Rumor Has It That Apple's 2018 iPhones Won't Have This Killer Feature
KGI Securities analyst Ming-Chi Kuo (via MacRumors.com), who is well known for his insight into Apple's (NASDAQ: AAPL) supply chain and future products, recently predicted that next year's iPhones won't include 3D sensing capabilities integrated into their rear-facing cameras. Those 3D sensing capabilities enable Apple's Face ID authentication feature and Animoji customized 3D animated emojis.
Apple integrates such functionality into the front-facing camera system of the iPhone X, which the company markets as a "TrueDepth camera." But Kuo doesn't expect them in the rear-facing cameras next year.
To be clear: Kuo's statement appears to be a prediction based on his own assumptions. Nevertheless, Kuo's track record is solid enough that when he makes a prediction, it's usually a good idea to pay attention.
Let's go over why Kuo believes what he does.
Two big issues
Kuo concedes that 3D sensing capability integrated into rear-facing iPhone cameras could "potentially provide more augmented reality (AR) applications," but observes that Apple needs to overcome two hurdles to make that a reality.
First, Kuo thinks that Apple needs to cultivate a software ecosystem around its ARKit framework, which Apple describes as a software framework "that allows [developers] to easily create unparalleled augmented reality experiences for iPhone and iPad."
Such software ecosystem building, the analyst says, "takes time."
Secondly, Kuo thinks that for Apple to pull this off, it'll need to achieve "stable shipments and on-time shipping, which are challenging due to the higher spec requirements of rear TrueDepth camera."
This point seems to be a lot more convincing than the first.
It's clear that Apple and its suppliers have had trouble mass producing the TrueDepth camera system found in the iPhone X. If Kuo is right about a rear-facing TrueDepth camera being more difficult to build than the front-facing one on the iPhone X, then it could be too risky to introduce the feature in next year's iPhones.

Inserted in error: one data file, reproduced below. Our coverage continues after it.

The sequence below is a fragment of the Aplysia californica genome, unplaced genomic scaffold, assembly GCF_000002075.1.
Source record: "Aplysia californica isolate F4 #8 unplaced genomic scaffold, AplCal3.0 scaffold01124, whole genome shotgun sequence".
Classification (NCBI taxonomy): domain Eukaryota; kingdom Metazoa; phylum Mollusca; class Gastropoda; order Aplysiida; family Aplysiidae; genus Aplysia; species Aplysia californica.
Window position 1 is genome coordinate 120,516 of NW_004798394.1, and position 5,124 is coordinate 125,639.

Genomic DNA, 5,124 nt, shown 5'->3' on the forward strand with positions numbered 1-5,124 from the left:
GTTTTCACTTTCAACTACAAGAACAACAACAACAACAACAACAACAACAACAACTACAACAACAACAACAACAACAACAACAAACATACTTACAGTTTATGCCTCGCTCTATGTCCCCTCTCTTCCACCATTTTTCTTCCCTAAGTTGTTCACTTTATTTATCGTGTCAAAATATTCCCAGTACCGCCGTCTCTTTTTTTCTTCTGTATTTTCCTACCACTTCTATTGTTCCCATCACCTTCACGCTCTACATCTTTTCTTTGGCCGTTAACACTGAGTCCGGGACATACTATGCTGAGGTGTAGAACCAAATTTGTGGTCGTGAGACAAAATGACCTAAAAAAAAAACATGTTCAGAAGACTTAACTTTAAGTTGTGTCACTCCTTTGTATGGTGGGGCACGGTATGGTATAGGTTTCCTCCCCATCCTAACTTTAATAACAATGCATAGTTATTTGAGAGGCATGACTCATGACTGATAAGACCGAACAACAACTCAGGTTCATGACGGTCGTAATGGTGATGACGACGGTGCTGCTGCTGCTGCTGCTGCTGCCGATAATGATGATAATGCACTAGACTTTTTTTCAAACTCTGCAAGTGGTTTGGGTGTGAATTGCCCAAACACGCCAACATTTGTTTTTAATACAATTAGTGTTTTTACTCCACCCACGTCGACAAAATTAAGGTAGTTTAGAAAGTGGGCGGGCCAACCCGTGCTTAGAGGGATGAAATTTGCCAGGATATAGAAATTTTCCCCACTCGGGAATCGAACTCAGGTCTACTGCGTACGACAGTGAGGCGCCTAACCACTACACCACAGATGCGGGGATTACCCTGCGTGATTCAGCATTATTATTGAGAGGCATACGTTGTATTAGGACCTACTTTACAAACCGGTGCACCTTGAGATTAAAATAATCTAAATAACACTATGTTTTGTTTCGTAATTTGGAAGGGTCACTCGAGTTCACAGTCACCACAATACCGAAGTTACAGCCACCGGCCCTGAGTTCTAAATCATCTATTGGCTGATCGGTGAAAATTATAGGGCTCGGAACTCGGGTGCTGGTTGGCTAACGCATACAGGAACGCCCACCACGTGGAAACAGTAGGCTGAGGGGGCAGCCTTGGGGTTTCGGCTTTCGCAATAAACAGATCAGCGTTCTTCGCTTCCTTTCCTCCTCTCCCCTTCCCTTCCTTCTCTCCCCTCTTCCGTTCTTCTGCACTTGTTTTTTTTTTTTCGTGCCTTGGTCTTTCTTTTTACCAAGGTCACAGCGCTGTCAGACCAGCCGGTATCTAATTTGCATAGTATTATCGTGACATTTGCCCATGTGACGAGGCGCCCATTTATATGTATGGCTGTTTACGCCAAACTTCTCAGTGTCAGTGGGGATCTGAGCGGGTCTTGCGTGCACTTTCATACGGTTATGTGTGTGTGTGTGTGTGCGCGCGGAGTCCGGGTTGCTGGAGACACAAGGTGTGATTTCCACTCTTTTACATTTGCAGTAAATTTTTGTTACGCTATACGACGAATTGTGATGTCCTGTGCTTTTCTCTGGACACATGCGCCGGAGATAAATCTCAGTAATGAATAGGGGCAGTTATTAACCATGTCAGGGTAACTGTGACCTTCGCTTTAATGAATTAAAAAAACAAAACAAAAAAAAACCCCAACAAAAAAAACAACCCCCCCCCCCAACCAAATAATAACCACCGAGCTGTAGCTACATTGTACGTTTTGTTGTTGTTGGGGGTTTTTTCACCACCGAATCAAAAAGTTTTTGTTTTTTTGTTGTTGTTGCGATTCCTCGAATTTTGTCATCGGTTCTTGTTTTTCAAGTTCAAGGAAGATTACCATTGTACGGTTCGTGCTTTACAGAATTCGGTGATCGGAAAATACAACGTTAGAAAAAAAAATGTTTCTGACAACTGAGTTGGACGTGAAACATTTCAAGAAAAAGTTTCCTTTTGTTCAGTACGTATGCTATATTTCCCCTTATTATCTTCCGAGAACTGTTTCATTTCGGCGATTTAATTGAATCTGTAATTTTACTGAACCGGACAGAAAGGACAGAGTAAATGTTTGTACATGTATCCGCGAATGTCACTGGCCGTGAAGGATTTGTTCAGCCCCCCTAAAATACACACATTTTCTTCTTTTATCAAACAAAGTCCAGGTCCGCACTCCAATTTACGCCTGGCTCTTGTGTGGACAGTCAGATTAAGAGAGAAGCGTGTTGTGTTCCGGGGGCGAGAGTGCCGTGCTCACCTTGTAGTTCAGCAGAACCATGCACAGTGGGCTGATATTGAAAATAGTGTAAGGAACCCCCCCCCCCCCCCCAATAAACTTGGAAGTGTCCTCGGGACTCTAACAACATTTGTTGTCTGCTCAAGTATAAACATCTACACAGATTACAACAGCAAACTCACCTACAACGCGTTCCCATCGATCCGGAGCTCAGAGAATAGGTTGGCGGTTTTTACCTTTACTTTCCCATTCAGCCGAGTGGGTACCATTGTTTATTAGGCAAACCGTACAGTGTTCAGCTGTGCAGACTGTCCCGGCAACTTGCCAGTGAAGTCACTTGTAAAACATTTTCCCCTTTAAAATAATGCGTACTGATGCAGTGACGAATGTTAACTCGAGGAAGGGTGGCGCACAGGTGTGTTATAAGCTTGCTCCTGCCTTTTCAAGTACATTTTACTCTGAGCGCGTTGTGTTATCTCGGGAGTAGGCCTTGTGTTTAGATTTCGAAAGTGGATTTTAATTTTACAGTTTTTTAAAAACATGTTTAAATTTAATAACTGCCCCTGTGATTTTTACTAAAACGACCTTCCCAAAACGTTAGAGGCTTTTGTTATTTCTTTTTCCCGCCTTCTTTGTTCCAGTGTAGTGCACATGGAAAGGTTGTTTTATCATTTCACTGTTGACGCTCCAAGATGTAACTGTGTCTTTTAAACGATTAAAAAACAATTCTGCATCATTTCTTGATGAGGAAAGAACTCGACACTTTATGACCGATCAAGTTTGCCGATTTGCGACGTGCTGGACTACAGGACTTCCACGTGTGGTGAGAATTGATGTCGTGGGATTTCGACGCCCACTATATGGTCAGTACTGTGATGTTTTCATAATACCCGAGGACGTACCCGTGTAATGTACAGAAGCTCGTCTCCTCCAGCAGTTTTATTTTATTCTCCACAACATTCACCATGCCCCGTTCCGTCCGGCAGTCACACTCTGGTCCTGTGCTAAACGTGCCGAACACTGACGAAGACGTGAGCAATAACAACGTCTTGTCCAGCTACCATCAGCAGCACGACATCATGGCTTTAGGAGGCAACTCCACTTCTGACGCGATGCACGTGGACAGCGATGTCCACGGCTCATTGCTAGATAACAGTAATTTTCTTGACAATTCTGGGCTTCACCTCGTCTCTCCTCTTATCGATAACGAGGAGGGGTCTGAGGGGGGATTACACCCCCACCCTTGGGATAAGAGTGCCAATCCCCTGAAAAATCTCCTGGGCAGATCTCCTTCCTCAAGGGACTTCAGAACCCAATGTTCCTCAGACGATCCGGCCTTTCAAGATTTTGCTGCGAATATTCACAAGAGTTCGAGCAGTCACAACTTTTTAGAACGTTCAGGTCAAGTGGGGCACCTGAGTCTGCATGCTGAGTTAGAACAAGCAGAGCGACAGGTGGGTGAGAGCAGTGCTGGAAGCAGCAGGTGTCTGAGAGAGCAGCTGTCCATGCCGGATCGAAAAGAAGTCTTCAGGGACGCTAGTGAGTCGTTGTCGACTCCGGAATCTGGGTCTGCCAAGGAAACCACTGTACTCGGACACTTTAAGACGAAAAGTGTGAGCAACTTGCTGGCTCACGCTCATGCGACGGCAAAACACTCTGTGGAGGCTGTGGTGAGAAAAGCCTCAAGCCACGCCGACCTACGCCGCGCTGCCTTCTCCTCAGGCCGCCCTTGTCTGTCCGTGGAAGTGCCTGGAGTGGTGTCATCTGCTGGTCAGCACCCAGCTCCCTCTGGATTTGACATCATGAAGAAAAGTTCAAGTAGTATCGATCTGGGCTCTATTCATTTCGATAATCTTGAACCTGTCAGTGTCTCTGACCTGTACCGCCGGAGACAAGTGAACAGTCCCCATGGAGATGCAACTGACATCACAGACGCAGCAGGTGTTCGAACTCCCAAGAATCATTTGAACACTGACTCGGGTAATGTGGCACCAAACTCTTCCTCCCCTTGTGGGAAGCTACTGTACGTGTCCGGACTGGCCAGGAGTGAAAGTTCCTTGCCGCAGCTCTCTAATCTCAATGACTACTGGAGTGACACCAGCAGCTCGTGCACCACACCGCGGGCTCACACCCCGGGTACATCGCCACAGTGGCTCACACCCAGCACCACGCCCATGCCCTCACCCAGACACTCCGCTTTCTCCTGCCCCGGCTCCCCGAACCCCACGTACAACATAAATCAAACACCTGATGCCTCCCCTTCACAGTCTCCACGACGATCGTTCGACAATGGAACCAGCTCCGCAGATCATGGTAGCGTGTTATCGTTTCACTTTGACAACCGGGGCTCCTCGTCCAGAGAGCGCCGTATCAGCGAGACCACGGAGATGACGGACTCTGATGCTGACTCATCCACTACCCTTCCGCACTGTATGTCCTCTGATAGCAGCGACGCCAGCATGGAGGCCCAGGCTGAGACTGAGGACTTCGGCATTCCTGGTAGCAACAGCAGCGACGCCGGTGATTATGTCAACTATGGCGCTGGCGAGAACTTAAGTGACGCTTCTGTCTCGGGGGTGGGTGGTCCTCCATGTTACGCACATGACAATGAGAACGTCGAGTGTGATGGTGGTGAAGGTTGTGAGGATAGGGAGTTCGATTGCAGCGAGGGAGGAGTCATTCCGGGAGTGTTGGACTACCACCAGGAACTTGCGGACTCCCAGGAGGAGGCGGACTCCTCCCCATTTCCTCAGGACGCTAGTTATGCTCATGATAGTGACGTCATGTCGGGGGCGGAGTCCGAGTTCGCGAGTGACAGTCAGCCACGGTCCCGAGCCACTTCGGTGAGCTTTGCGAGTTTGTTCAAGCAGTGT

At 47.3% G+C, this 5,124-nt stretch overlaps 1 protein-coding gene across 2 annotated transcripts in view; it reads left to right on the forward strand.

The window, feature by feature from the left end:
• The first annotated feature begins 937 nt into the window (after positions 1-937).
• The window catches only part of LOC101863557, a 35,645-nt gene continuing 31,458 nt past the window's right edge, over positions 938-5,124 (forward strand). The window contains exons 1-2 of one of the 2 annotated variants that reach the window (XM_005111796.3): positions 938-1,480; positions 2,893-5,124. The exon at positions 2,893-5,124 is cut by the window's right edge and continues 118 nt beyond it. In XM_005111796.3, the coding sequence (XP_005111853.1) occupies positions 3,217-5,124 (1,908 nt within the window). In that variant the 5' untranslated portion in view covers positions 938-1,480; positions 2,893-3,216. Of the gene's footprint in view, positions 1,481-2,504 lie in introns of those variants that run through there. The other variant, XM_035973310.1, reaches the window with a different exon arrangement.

That said, Apple and its suppliers will certainly gain a lot of experience in mass producing the TrueDepth camera over the next year, so the relative difficulty of introducing a rear-facing TrueDepth camera system next year could be lower than introducing a front-facing one this year was.
Foolish final thoughts
In a recent interview with Mashable, Apple hardware chief Dan Riccio said that the design of the iPhone X was locked down in November 2016. That, Riccio said in the interview, was "early."
What this suggests, then, is that the final design and specifications of next year's iPhones probably aren't locked down yet and likely won't be locked down for at least another month -- perhaps even longer.
I think that once the designs for next year's iPhones are locked down, it won't be too long before that information leaks out to the public.
If I had to bet on whether the 2018 iPhones will include rear-facing TrueDepth cameras, I'd guess that the direct successor to this year's iPhone X won't include that feature, but the rumored larger iPhone X with a 6.46-inch display will.
Apple has differentiated its smaller and larger iPhones by camera features in the past, and doing so again next year wouldn't be the least bit surprising. If anything, it'd be a great way for Apple to up-sell customers on a more expensive, larger-screen iPhone X.
Since the smartphone market is starting to see industrywide unit shipment growth slow to a crawl, it makes sense for companies like Apple to try to increase revenue per device via features in the absence of significant device shipment growth.
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Ashraf Eassa has no position in any of the stocks mentioned. The Motley Fool owns shares of and recommends Apple. The Motley Fool has the following options: long January 2020 $150 calls on Apple and short January 2020 $155 calls on Apple. The Motley Fool has a disclosure policy.